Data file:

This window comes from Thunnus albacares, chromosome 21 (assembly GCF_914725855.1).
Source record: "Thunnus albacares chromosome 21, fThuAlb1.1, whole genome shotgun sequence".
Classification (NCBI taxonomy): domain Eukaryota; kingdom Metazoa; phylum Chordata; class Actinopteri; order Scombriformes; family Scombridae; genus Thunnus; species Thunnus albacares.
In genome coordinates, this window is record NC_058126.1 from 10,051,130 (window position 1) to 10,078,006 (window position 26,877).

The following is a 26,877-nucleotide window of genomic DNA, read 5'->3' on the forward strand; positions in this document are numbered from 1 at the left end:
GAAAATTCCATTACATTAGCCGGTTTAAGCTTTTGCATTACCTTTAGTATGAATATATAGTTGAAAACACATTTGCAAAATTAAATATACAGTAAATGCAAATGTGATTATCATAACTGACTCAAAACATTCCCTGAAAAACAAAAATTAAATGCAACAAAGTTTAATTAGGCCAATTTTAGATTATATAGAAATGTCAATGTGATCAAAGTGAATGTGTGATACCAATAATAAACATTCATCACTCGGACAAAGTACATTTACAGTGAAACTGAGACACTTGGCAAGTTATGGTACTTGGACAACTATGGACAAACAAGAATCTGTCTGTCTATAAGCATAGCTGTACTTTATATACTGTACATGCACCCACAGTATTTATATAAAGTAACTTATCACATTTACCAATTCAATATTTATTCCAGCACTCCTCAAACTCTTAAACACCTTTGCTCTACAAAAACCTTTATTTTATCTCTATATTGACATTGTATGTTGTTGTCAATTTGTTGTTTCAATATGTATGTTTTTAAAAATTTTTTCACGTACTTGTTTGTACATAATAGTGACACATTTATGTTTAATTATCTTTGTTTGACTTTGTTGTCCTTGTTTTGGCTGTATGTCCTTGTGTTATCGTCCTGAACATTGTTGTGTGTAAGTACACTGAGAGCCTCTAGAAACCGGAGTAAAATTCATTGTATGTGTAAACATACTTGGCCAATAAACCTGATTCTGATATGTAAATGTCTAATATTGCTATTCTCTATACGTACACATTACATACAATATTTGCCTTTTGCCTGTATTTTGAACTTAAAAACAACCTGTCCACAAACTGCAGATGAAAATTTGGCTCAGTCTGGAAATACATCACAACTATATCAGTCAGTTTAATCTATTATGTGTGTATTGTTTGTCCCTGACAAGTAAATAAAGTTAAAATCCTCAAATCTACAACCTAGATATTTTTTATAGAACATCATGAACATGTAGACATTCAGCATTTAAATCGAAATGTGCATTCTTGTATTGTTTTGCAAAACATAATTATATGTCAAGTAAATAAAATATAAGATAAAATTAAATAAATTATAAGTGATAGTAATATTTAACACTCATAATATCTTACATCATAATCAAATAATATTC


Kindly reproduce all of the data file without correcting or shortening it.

This window comes from Thunnus albacares, chromosome 21 (assembly GCF_914725855.1).
Source record: "Thunnus albacares chromosome 21, fThuAlb1.1, whole genome shotgun sequence".
Classification (NCBI taxonomy): domain Eukaryota; kingdom Metazoa; phylum Chordata; class Actinopteri; order Scombriformes; family Scombridae; genus Thunnus; species Thunnus albacares.
In genome coordinates, this window is record NC_058126.1 from 10,051,130 (window position 1) to 10,078,006 (window position 26,877).

The following is a 26,877-nucleotide window of genomic DNA, read 5'->3' on the forward strand; positions in this document are numbered from 1 at the left end:
GAAAATTCCATTACATTAGCCGGTTTAAGCTTTTGCATTACCTTTAGTATGAATATATAGTTGAAAACACATTTGCAAAATTAAATATACAGTAAATGCAAATGTGATTATCATAACTGACTCAAAACATTCCCTGAAAAACAAAAATTAAATGCAACAAAGTTTAATTAGGCCAATTTTAGATTATATAGAAATGTCAATGTGATCAAAGTGAATGTGTGATACCAATAATAAACATTCATCACTCGGACAAAGTACATTTACAGTGAAACTGAGACACTTGGCAAGTTATGGTACTTGGACAACTATGGACAAACAAGAATCTGTCTGTCTATAAGCATAGCTGTACTTTATATACTGTACATGCACCCACAGTATTTATATAAAGTAACTTATCACATTTACCAATTCAATATTTATTCCAGCACTCCTCAAACTCTTAAACACCTTTGCTCTACAAAAACCTTTATTTTATCTCTATATTGACATTGTATGTTGTTGTCAATTTGTTGTTTCAATATGTATGTTTTTAAAAATTTTTTCACGTACTTGTTTGTACATAATAGTGACACATTTATGTTTAATTATCTTTGTTTGACTTTGTTGTCCTTGTTTTGGCTGTATGTCCTTGTGTTATCGTCCTGAACATTGTTGTGTGTAAGTACACTGAGAGCCTCTAGAAACCGGAGTAAAATTCATTGTATGTGTAAACATACTTGGCCAATAAACCTGATTCTGATATGTAAATGTCTAATATTGCTATTCTCTATACGTACACATTACATACAATATTTGCCTTTTGCCTGTATTTTGAACTTAAAAACAACCTGTCCACAAACTGCAGATGAAAATTTGGCTCAGTCTGGAAATACATCACAACTATATCAGTCAGTTTAATCTATTATGTGTGTATTGTTTGTCCCTGACAAGTAAATAAAGTTAAAATCCTCAAATCTACAACCTAGATATTTTTTATAGAACATCATGAACATGTAGACATTCAGCATTTAAATCGAAATGTGCATTCTTGTATTGTTTTGCAAAACATAATTATATGTCAAGTAAATAAAATATAAGATAAAATTAAATAAATTATAAGTGATAGTAATATTTAACACTCATAATATCTTACATCATAATCAAATAATATTC